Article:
Yarding is a traditional New Year's Day event which originated at Chez Smallwood, familial residence of the Smallwood Barony, in -72 EC. Originally, a raucous celebration of Lane Smallwood's "lost" birthday, it was extended in later years to encompass a much larger "celebration of life", as the Smallwood family is fond of saying. This practice has been adopted by the Encyclopedants and was quite expanded by the Houvers, both of whom are well known for their carousing.
Oddly enough, yarding started out as quite a sober, straight-laced affair, consisting mainly of quiet congratulatory comments made over five-o-clock tea. Each year, however, the traditional cry of "Let's us go a-yarding!" has been accompanied with less five-o-clock tea and more Adlorst Vinifera, Ball Lightning Liqueur, Fefferberry Wine, and Winelust Syrup. And, due in part to the vast quantities of alcohol consumed, the festivities started earlier and earlier until they now traditionally begin on New Year's Day Eve. Originally, the festivities were confined to the grounds at Chez Smallwood, but as the celebrations began to get more raucous more of the neighbors started to show up and the party grew larger than even Chez Smallwood could comfortably manage. So it was that just five years later, in -67 EC, the party moved, spontaneously, from Chez Smallwood to the neighbors at Chez Bigwood, thus launching the first true yarding. From that year forward, more neighbors joined the movable feast and the revelers lurched from yard to yard consuming mass quantities of many things which should only be taken in moderation.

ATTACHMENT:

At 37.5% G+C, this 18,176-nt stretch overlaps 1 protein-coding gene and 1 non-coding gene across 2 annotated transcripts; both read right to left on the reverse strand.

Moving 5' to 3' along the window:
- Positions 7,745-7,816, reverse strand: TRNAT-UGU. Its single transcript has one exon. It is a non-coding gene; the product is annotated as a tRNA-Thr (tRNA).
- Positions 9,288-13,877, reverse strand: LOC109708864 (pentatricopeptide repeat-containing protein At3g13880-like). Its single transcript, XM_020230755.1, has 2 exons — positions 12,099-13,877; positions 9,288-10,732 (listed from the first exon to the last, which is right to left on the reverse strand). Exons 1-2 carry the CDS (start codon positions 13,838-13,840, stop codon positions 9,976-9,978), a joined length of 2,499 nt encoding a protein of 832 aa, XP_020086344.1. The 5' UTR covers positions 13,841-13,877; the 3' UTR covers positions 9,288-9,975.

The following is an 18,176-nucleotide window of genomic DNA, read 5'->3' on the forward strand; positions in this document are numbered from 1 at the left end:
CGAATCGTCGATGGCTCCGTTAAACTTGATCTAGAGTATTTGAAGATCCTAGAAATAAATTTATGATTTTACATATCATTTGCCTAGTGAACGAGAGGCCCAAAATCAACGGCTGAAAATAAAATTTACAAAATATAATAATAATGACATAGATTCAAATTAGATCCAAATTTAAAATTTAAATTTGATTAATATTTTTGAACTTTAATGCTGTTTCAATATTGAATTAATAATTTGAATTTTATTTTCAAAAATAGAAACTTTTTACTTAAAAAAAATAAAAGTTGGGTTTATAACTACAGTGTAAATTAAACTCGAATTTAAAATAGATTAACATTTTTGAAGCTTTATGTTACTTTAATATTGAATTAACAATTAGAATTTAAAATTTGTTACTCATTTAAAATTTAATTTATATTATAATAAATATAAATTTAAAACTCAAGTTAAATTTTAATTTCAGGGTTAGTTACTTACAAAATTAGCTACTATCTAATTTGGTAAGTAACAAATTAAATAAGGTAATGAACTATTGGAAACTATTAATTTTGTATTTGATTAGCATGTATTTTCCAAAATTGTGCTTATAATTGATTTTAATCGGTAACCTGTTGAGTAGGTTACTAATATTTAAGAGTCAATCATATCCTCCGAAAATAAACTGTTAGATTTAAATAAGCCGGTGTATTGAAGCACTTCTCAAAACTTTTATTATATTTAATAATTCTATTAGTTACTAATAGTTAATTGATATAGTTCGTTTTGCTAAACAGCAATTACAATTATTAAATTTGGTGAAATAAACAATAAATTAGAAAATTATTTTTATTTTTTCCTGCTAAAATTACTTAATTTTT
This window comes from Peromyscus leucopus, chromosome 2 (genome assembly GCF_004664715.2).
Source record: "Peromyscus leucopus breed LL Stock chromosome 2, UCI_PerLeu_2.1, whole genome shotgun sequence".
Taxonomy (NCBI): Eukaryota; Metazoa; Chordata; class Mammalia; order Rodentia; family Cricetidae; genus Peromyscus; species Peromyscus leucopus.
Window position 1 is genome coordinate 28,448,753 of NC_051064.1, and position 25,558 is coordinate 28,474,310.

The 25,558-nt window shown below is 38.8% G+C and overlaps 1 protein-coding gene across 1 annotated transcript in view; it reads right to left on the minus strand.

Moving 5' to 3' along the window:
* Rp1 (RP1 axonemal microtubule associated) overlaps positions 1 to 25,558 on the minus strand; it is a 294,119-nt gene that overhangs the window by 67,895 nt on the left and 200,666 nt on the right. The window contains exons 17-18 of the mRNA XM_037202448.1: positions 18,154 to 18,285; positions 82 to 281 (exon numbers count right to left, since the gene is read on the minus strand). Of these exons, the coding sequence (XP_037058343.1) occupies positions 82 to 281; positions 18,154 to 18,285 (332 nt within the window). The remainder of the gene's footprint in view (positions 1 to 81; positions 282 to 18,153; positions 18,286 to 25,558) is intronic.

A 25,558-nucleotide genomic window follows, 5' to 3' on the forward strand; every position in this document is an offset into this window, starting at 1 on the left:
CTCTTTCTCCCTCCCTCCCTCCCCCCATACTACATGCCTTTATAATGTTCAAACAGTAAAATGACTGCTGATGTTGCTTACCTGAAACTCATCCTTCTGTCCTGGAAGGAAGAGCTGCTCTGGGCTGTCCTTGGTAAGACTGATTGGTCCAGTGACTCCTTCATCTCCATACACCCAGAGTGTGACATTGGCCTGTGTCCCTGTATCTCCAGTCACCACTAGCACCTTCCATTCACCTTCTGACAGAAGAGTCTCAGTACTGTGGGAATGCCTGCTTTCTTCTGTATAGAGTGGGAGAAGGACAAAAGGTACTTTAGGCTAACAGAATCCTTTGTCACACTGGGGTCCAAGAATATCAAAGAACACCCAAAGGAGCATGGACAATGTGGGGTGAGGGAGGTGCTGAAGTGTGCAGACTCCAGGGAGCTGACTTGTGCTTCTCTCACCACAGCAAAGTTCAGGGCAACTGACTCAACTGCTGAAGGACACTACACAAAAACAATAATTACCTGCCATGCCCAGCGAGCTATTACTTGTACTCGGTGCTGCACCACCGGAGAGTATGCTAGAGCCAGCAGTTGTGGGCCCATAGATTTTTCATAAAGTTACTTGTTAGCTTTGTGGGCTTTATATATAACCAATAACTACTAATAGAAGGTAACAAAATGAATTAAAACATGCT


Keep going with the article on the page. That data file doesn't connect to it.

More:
The Smallwood family have always been a barometer for fashion, taste, and the latest trends in parties, so it was no great surprise that the practice of yarding quickly caught on in more urban centers. There is some debate about where in Folktown the first yarding began, but, since it is currently launched in the beer garden of the 'Daver, it is believed to have originated there with the infamous Houvers. Though the urban yardings are somewhat haphazard and rarely planned, they are expected to continue in perpetuity.
--Doctor Phineas Crank 20:59, 13 Apr 2005 (EDT)